I am a bit worried about the linen fabric wrinkling, but Carolyn at Diary of a Sewing Fanatic recommends washing the fabric several times if you are making a more casual wash-and-wear outfit, and also underlining AND lining if you are really concerned about wrinkling. Also accepting some wrinkling with linen and matching the right fabric with the right garment design is important! Blends will help, but you should still expect some wrinkling. I am just going to dry-clean most of my fabrics before sewing them, since they are dry clean only.
Simplicity Sew Simple 2017
I am excited about this sort of Hawaiian looking fabric. I am going to use it to make Simplicity Sew Simple 2017. This dress will be my first! The pattern isn’t necessarily my favorite style- I usually need a good amount of waist definition and structure to look my best- but I am enough of a realist to know that I have to start out with easy patterns before I can make more difficult ones!
This might just end up being a house dress that I end up wearing on days when I am staying at home. Still, if I end up making something that I can wear at all, I’ll be happy and proud.
Very Easy Vogue V8645
I’m going to make this Very Easy Vogue pattern (V8645) in pale lavender. This dress might be pretty easy, since it doesn’t have waist definition. It’s fully lined, which will be a new experience for me. I hope everything goes okay..
I guess we will see!
Very Easy Vogue 8765
I’m using a pink and black linen blend for Very Easy Vogue 8765. The fabric picture isn’t that great, but the fabric is interesting. The warp and weft are different color
s- one is black, one is pink- making this fabric really fun. I’m going to make view B (the pencil skirt view). Very excited!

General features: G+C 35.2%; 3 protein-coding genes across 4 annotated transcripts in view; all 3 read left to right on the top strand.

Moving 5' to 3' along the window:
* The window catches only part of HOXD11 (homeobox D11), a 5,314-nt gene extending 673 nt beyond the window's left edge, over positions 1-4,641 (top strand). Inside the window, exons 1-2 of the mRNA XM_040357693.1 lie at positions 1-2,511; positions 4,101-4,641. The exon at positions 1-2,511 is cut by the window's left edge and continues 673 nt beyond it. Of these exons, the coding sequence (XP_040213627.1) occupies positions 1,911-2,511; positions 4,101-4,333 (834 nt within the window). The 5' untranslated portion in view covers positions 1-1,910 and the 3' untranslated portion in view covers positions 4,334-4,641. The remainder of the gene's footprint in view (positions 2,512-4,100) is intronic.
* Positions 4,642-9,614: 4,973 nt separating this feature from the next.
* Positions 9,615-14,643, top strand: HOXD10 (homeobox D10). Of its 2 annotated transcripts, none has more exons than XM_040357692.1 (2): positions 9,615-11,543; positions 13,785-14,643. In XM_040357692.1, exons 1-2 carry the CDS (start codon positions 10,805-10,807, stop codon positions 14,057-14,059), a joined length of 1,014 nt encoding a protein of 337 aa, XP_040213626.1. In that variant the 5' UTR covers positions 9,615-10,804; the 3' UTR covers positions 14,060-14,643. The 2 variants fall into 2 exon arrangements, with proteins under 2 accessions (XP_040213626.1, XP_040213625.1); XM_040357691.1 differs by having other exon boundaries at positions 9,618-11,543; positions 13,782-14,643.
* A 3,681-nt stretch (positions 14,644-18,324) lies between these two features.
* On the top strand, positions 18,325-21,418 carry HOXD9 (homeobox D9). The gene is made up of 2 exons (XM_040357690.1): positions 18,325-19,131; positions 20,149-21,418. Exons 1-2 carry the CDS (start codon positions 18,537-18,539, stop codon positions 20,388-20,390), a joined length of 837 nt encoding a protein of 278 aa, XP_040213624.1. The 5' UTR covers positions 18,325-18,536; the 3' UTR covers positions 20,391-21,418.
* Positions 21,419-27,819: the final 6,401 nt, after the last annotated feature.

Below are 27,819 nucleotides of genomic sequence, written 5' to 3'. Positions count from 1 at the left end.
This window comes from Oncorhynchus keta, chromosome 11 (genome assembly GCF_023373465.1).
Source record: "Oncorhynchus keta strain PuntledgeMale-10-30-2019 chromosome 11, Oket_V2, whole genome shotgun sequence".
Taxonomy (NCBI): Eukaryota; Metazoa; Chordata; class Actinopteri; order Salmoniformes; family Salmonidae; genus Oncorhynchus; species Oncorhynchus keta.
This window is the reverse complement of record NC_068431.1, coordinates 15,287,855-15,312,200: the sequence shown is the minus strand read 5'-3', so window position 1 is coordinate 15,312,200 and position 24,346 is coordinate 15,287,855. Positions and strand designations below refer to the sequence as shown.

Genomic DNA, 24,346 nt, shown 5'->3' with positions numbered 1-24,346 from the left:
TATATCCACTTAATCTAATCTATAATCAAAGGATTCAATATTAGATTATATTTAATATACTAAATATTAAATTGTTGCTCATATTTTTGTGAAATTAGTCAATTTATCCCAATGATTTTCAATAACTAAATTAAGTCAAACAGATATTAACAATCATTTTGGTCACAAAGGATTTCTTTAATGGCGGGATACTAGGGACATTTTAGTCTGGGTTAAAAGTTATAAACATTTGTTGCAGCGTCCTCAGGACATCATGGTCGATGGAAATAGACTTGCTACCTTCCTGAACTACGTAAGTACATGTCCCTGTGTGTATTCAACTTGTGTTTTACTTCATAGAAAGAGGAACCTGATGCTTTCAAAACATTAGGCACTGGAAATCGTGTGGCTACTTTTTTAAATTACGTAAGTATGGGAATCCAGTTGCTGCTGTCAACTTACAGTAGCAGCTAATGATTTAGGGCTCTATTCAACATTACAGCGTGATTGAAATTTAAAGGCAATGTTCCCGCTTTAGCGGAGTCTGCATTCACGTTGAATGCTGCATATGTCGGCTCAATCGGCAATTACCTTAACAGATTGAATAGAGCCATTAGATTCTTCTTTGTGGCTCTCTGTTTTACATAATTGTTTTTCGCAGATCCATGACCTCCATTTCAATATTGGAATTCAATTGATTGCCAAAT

I’m going to make Butterick 5638 is this sage with cream flowers linen blend. It’s a bit ambitious because of the linear pattern, so i’m not going to try this pattern for a while. Looking forward to it, though! I have a pair of red heels that I haven’t gotten to wear yet that I think will go nicely with this dress.
That’s all the linen I bought. I do have one more pattern that I haven’t found a fabric for yet:
I’m not sure which view I’m going to make this in yet- I technically like view A (the scoop neck) more than view B, but I think view B might be more suited to my body type, since V-necks should be better for petite, top-heavy women. But, I’m not really loving the big-ish bow on view B, and not confident enough to change the patter (yet!)
One thing I love about Vogue is their helpful guide about what patterns are good for which types of figures- I wish everyone would copy them and do this.
Anyway, I’m still waiting to find an affordable linen fabric that I love for Vogue 8380. I might possibly go with this fabric.com fabric:
This is a different fabric for me, since I don’t usually wear yellow. I’ve got enough fabric and projects to keep me busy for a while now, so if it goes on super sale I’ll get some. If not, I’ll get a different fabric.